Deal Me In

4♠️ – “The Cold Embrace” by Mary E. Braddon
Speaking of early horror fiction… Ever read a story where you say, “Oh, you naive boy. You don’t know what kind of story you’re in”? Yeah, I did that here and enjoyed every second of our main character’s comeuppance.

Currently Reading

Started on my summer reading and then was quickly sidetracked my an impulse read, All the Flavors by Ken Liu, while I was cataloging the books on my Kindle. Next up is The Hypno-Ripper: Or, Jack the Hypnotically Controlled Ripper; Containing Two Victorian Era Tales Dealing with Jack the Ripper and Hypnotism, edited by Donald K Hartman and then back to Journey to the Center of the Earth.


{Books} by Helene Hanff

84, Charing Cross Road
So, this is how I remember becoming acquainted with the works of Helene Hanff:

In 1991, the movie The Silence of the Lambs came out. I immediately became a fan of Anthony Hopkins. He went on my watch-everything list (along with Jeremy Irons, Peter O’ Toole, and Anthony Perkins). Now, this was the early 90s. I couldn’t just search for Hopkins on Just Watch and find which streaming service are showing any particular movie of his. No. I had to scour through the satellite TV guide and plan my weekly movie watching/taping. One of those movie I managed to catch was 84, Charing Cross Road (1987, dir. David Jones). It was a lovely movie about one of my favorite things, books. And I discovered that it was in fact based on a book, which I promptly put on my must-read list. Now, again, this was the early 90s and I couldn’t go to Amazon and just order it. No. I pestered my mom to take me to bookstores. (These were my high school years, but I don’t drive.) I finally found a copy at Combs & Combs in the swanky area of Omaha known as Rockbrook. And then, I found out that Helene Hanff wrote other books… Lather, rinse, repeat.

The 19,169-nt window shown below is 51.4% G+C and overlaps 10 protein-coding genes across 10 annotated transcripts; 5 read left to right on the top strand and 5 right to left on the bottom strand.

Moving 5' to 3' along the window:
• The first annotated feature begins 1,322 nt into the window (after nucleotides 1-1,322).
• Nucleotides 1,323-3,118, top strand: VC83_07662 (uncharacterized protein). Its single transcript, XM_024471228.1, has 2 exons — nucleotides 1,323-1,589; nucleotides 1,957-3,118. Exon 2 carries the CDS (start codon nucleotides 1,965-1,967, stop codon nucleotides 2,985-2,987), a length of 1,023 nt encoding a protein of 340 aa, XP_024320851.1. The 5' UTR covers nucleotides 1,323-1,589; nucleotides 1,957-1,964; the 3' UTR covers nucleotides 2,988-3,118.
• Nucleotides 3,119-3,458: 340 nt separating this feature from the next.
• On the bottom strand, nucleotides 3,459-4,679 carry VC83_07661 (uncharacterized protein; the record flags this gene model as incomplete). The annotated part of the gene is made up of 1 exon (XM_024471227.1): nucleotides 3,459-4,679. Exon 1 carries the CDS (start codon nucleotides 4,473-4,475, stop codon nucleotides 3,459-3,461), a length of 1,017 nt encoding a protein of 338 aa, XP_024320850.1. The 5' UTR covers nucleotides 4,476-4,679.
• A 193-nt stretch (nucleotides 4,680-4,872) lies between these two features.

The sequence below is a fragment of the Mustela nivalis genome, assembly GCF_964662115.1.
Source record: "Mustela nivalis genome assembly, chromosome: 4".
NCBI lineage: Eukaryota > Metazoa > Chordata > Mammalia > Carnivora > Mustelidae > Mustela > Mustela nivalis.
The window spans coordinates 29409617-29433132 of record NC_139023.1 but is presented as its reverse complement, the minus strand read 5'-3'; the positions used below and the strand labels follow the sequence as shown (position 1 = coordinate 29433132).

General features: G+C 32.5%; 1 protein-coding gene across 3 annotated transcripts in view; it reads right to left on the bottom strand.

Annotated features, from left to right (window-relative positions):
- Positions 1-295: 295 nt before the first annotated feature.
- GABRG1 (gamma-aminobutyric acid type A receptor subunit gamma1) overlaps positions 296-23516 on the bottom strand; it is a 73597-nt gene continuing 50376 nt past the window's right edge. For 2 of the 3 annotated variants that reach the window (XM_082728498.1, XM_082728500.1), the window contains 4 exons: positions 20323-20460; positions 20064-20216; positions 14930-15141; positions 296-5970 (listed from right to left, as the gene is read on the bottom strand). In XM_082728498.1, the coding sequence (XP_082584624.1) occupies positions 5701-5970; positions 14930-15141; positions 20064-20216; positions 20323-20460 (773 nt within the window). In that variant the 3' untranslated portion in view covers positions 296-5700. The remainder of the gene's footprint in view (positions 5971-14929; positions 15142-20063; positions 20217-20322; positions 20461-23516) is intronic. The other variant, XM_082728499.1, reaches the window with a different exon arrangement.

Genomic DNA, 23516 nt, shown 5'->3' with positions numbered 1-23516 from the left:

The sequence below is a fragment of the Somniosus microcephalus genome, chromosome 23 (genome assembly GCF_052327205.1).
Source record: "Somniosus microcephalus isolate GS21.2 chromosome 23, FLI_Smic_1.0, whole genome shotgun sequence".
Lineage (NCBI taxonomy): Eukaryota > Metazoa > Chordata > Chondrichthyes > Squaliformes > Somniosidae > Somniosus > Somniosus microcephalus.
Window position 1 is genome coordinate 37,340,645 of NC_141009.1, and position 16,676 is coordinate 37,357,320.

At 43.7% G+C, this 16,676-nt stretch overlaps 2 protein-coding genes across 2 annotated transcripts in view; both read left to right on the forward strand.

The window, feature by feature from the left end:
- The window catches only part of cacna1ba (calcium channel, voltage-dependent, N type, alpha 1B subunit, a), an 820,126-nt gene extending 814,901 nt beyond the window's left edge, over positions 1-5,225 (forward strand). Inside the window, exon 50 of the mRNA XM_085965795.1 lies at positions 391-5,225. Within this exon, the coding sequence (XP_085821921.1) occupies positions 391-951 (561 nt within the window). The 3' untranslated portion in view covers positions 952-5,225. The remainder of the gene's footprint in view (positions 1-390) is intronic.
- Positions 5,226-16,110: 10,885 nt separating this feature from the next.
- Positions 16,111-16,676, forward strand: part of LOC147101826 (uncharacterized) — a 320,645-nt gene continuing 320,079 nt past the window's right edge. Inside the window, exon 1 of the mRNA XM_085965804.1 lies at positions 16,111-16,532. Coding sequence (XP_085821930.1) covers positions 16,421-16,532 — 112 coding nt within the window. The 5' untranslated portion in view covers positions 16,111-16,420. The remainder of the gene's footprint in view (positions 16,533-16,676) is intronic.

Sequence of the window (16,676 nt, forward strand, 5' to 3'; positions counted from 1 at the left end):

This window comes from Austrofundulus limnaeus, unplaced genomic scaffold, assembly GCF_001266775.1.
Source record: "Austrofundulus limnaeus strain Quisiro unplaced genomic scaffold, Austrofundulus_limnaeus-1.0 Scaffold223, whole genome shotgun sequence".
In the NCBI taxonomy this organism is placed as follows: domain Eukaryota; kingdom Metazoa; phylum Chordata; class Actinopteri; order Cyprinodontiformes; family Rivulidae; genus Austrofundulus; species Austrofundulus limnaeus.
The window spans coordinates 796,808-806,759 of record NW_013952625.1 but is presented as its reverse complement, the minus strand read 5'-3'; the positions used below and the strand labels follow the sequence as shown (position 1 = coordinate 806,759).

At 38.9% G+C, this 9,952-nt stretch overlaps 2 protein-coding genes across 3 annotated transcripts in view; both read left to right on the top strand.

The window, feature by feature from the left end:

The Duchess of Bloomsbury Street Underfoot in Show Business
Apple of My Eye Q's Legacy

Over the years, I collected more of Helene Hanff’s books. The are comfort reading for me, and beginning in mid-December, I needed some comfort reading. All five books are short and I read through them over the last three months. Underfoot in Show Business is chronologically the first Hanff published, pre-84, Charing Cross Road. It tells of her early years as a struggling playwright in New York in the 1930s and 40s. If you’ve already read Charing Cross, you will recognize some of the events and people from the letters in that book. They overlap. All of these books overlap as a sort of biography mosaic.